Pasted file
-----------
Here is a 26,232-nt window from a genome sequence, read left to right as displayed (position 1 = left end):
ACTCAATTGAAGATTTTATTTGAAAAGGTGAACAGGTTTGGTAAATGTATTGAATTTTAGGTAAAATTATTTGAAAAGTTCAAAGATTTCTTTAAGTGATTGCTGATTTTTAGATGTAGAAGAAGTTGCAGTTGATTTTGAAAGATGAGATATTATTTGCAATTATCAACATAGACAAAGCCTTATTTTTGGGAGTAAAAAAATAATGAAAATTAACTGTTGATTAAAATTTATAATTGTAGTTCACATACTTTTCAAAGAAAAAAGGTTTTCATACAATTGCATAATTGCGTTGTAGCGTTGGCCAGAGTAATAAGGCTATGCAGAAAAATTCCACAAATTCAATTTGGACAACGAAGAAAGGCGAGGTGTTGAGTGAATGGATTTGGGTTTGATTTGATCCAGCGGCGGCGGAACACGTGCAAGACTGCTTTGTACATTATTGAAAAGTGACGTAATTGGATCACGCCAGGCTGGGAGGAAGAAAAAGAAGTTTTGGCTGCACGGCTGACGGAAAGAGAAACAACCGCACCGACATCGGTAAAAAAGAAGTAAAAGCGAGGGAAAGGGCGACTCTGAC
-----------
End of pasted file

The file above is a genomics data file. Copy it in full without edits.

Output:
Here is a 26,232-nt window from a genome sequence, read left to right as displayed (position 1 = left end):
ACTCAATTGAAGATTTTATTTGAAAAGGTGAACAGGTTTGGTAAATGTATTGAATTTTAGGTAAAATTATTTGAAAAGTTCAAAGATTTCTTTAAGTGATTGCTGATTTTTAGATGTAGAAGAAGTTGCAGTTGATTTTGAAAGATGAGATATTATTTGCAATTATCAACATAGACAAAGCCTTATTTTTGGGAGTAAAAAAATAATGAAAATTAACTGTTGATTAAAATTTATAATTGTAGTTCACATACTTTTCAAAGAAAAAAGGTTTTCATACAATTGCATAATTGCGTTGTAGCGTTGGCCAGAGTAATAAGGCTATGCAGAAAAATTCCACAAATTCAATTTGGACAACGAAGAAAGGCGAGGTGTTGAGTGAATGGATTTGGGTTTGATTTGATCCAGCGGCGGCGGAACACGTGCAAGACTGCTTTGTACATTATTGAAAAGTGACGTAATTGGATCACGCCAGGCTGGGAGGAAGAAAAAGAAGTTTTGGCTGCACGGCTGACGGAAAGAGAAACAACCGCACCGACATCGGTAAAAAAGAAGTAAAAGCGAGGGAAAGGGCGACTCTGAC